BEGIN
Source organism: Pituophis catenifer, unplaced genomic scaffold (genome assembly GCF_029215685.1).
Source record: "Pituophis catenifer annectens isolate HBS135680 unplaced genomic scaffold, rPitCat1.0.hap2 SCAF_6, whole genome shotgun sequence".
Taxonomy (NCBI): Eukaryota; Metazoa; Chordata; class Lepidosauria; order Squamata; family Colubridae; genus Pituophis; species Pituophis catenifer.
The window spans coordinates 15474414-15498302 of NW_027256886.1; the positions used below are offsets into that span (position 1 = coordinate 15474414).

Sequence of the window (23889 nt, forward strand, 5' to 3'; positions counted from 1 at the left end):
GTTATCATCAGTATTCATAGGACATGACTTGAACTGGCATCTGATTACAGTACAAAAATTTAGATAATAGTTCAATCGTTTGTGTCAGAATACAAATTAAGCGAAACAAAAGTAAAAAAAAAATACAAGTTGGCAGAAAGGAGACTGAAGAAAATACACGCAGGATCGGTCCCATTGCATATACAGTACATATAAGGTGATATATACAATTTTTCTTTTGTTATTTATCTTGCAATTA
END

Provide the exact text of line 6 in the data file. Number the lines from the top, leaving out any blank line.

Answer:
GTTATCATCAGTATTCATAGGACATGACTTGAACTGGCATCTGATTACAGTACAAAAATTTAGATAATAGTTCAATCGTTTGTGTCAGAATACAAATTAAGCGAAACAAAAGTAAAAAAAAAATACAAGTTGGCAGAAAGGAGACTGAAGAAAATACACGCAGGATCGGTCCCATTGCATATACAGTACATATAAGGTGATATATACAATTTTTCTTTTGTTATTTATCTTGCAATTA